Wilson herself was born and raised in a traditional Diné, or Navajo, family in Monument Valley, Utah. Her grandfather was a well-known medicine man who taught her the importance of indigenous food traditions. She always knew she wanted to pursue a career in healthcare. She notes that locally high rates of diabetes, cardiovascular disease, and even cancer in her community are largely tied to the loss of traditional food knowledge and environmental issues, such as abandoned uranium mines and landscape degradation. “I am really interested in how my upbringing of traditional knowledge can help address a lot of these issues, when we are talking about reclaiming who we are as Diné people,” says Wilson, who holds a Masters of Science degree in Nutrition from the University of Utah.
Wilson first became involved with Utah Diné Bikéyah while advocating for the designation of a Bears Ears National Monument. The area is home to cliff dwellings, rock art, and burial sites, and remains an important resource for medicinal plants and subsistence hunting for native people today. Without adequate protection, sacred sites and ancestral foods, including the Four Corners potato, remain under threat from oil and gas exploration, mineral extraction, and other development.
The goal of Utah Diné Bikéyah’s Traditional Foods Program is to restore, strengthen, and celebrate Native American food culture. “Reclaiming local traditional food systems helps tribes heal from past wounds, and respects our intellectual property by allowing us to lead our own cultural revitalization as sovereign nations,” says Wilson.
Wilson spent her first two years as Traditional Foods Program director conducting traditional foods assessments and gathering information. “I really wanted the program to be guided by the voices of my elders, knowledge holders, and medicine people,” she says. Now, she’s excited about implementing this knowledge into practice, and restoring the Four Corners potato to prominence.
In 2018, the Traditional Foods program advertised throughout the Four Corners region to find native farmers interested in cultivating the ancient potato. Seven indigenous farmers, representing both the Pueblo and Diné traditions, traveled to Red Butte Garden in the spring of 2019 to discuss the potato with researchers. The farmers then returned in the fall to help with the harvest. Each farmer went home with a sack of tubers to begin their own growing operations in 2020.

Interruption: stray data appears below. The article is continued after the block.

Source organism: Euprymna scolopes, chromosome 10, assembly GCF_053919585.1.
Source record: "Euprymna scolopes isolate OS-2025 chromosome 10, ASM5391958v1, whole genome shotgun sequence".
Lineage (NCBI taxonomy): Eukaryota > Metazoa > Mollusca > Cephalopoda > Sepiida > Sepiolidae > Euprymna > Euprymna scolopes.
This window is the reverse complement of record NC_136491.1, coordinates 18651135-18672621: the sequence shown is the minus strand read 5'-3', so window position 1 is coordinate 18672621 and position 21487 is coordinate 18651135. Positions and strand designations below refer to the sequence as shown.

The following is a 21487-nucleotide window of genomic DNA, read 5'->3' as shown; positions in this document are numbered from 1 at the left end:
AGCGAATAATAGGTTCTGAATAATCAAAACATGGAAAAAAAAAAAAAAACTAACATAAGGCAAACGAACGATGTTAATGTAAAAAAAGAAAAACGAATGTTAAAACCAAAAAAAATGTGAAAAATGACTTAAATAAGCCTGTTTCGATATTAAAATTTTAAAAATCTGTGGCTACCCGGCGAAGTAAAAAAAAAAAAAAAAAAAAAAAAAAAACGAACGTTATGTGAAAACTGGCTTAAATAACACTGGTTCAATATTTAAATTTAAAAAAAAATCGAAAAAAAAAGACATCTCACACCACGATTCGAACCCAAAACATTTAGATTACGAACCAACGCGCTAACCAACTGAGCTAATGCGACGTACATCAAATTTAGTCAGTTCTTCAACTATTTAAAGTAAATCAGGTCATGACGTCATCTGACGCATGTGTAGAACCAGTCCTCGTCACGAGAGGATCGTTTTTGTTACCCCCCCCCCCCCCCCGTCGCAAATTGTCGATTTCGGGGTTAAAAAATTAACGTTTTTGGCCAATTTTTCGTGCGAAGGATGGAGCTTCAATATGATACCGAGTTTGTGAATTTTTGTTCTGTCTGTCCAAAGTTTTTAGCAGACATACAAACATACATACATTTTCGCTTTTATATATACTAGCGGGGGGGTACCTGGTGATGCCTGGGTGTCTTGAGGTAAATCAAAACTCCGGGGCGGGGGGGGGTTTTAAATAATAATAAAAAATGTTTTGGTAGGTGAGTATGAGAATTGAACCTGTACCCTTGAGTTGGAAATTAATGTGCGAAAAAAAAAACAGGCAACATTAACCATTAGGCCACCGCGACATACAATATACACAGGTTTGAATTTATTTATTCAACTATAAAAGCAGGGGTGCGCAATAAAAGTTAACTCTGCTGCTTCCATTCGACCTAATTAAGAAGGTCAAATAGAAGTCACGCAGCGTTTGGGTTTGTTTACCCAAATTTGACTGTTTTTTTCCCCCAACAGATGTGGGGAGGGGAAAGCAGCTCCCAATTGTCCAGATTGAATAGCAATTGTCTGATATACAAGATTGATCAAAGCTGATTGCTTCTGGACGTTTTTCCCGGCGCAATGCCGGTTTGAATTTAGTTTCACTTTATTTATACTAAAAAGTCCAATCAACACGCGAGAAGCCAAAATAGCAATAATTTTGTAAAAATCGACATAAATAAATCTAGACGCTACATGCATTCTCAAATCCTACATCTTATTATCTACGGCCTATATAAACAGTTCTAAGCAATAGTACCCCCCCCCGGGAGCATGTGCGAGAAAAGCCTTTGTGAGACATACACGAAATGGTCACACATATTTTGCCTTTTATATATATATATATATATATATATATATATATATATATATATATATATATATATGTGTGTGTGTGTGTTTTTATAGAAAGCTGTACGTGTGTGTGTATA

According to Wilson, “they’ll be incorporating their own traditional farming methods, using their own traditional knowledge.” The project has also been awarded a Native American Agriculture Fund grant that will assist with irrigation needs and farming support.
To Pavlik and his researchers, working with the Four Corners potato has been a dream project. “I’ve done a lot of projects in my career and none of them have taken off like this,” says Pavlik. Shares of last year’s fall harvest went to local Bears Ears and Escalante-area restaurants, creating a future market for indigenous farmers. Wilson says the Four Corners potato tastes very similar to the domesticated white potato, but with a hint of earthiness. She also says it’s much more filling, and a “tiny superfood,” with three times the protein and twice the amount of calcium and iron than an organic red potato.
The Four Corners potato is much more than a delicious ingredient. “This potato is strong, resilient, and it is still here,” says Wilson, symbolizing her own community. “Native Americans are still here. We embrace the values of traditional knowledge as science.” And while the Four Corners potato may be small, it’s only the beginning of what respect for Native traditions can bring, both to scientific understanding and the stewardship of public lands.